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Testing Commitment Models of Monetary Policy: Evidence from OECD Economies




Inflation in many Organisation for Economic Co-operation and Development (OECD) countries was low in the 1960s, rose for a time before peaking in the 1970s or early 1980s, and then fell back to initial levels. This paper shows that a simple time inconsistency model of monetary policy does not explain OECD inflation outcomes, except in the United States. The hypothesis that time inconsistency mattered only in earlier decades fits the data no better than the baseline model. We find some, albeit limited support for a model in which inflation spills over from the United States into other countries as a result of exchange rate targeting. Copyright (c)2008 The Ohio State University.

Suggested Citation

  • Matthew Doyle & Barry Falk, 2008. "Testing Commitment Models of Monetary Policy: Evidence from OECD Economies," Journal of Money, Credit and Banking, Blackwell Publishing, vol. 40(2-3), pages 409-425, March.
  • Handle: RePEc:mcb:jmoncb:v:40:y:2008:i:2-3:p:409-425

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    References listed on IDEAS

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    Cited by:

    1. Alfred A. Haug & Ian P. King, 2011. "Empirical Evidence on Inflation and Unemployment in the Long Run," Department of Economics - Working Papers Series 1128, The University of Melbourne.
    2. Sudhanshu Kumar & Naveen Srinivasan & Muthiah Ramachandran, 2012. "A time-varying parameter model of inflation in India," Indian Growth and Development Review, Emerald Group Publishing, vol. 5(1), pages 25-50, April.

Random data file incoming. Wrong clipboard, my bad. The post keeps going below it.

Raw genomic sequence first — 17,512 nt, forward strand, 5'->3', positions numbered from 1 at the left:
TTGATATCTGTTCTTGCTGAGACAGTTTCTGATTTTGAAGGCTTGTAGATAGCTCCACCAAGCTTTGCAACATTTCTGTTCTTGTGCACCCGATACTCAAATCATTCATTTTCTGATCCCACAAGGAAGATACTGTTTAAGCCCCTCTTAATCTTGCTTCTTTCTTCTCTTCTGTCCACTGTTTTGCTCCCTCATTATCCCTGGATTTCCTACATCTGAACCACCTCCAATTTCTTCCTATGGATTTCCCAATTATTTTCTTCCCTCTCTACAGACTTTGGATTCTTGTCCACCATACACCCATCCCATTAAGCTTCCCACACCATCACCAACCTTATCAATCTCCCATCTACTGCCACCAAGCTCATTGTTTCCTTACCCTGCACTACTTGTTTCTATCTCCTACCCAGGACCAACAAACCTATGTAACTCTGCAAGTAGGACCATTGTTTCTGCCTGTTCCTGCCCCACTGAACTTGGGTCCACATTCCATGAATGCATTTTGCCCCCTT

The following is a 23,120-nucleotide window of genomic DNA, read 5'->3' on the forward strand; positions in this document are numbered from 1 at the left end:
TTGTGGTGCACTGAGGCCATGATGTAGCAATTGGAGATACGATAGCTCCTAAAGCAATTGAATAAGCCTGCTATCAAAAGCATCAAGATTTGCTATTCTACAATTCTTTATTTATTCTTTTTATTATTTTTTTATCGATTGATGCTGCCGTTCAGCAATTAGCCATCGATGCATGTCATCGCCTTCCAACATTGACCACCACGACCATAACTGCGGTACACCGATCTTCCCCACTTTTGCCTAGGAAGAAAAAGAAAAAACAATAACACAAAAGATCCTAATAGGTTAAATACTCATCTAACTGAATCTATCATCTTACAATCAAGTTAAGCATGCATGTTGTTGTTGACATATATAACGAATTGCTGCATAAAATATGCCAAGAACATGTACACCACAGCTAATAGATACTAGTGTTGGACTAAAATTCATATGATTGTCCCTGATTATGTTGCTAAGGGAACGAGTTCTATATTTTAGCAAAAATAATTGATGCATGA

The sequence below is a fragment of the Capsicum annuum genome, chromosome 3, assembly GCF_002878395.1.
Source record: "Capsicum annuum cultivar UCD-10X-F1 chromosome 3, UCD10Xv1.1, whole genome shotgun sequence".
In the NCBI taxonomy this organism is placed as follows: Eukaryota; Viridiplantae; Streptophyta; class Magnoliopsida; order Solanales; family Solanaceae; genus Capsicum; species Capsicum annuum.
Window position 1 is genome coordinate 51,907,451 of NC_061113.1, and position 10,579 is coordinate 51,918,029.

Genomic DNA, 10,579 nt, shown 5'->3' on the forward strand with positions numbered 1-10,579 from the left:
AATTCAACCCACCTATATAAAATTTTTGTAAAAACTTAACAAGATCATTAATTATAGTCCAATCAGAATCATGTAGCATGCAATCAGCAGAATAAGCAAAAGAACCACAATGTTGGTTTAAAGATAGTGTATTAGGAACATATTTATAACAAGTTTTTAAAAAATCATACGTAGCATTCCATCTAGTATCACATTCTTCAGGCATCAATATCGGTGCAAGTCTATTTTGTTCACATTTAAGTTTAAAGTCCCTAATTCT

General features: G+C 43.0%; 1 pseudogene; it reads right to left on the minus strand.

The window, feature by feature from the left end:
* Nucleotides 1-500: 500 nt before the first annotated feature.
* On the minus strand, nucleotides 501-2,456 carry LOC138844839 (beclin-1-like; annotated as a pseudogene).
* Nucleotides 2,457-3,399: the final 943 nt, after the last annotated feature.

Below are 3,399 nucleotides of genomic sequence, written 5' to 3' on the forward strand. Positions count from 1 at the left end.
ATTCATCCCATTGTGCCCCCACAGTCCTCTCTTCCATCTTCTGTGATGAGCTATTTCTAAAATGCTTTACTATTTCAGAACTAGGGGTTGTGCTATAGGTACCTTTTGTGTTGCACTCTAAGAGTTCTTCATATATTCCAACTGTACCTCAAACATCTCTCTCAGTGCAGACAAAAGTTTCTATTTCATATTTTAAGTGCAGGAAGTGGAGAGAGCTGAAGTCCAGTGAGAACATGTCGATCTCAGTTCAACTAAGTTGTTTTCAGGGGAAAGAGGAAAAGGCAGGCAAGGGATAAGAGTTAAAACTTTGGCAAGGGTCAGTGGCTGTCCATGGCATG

3. Doyle, Matthew & Falk, Barry, 2010. "Do asymmetric central bank preferences help explain observed inflation outcomes?," Journal of Macroeconomics, Elsevier, vol. 32(2), pages 527-540, June.
    4. Bohn, Frank, 2013. "Grand corruption instead of commitment? Reconsidering time-inconsistency of monetary policy," Journal of International Money and Finance, Elsevier, vol. 32(C), pages 478-490.
    5. Matthew Doyle & Jean-Paul Lam, 2010. "Is the New Keynesian Explanation of the Great Dis-Inflation Consistent with the Cross Country Data?," Working Papers 1010, University of Waterloo, Department of Economics, revised Oct 2010.
    6. Naveen Srinivasan & Pratik Mitra, 2014. "The European unemployment problem: its cause and cure," Empirical Economics, Springer, vol. 47(1), pages 57-73, August.
    7. Julio Cesar Albuquerque Bastos & Helder Ferreira de Mendonça & Gabriel Montes, 2014. "Time-inconsistency problem: less common than we think," Journal of Economic Studies, Emerald Group Publishing, vol. 41(5), pages 708-720, September.
    8. Divino, José Angelo, 2009. "Monetary Policy Rules Across OECD Countries," Revista Brasileira de Economia - RBE, FGV/EPGE - Escola Brasileira de Economia e Finanças, Getulio Vargas Foundation (Brazil), vol. 63(1), April.

    More about this item

    JEL classification:

    • E31 - Macroeconomics and Monetary Economics - - Prices, Business Fluctuations, and Cycles - - - Price Level; Inflation; Deflation
    • E52 - Macroeconomics and Monetary Economics - - Monetary Policy, Central Banking, and the Supply of Money and Credit - - - Monetary Policy
    • E58 - Macroeconomics and Monetary Economics - - Monetary Policy, Central Banking, and the Supply of Money and Credit - - - Central Banks and Their Policies


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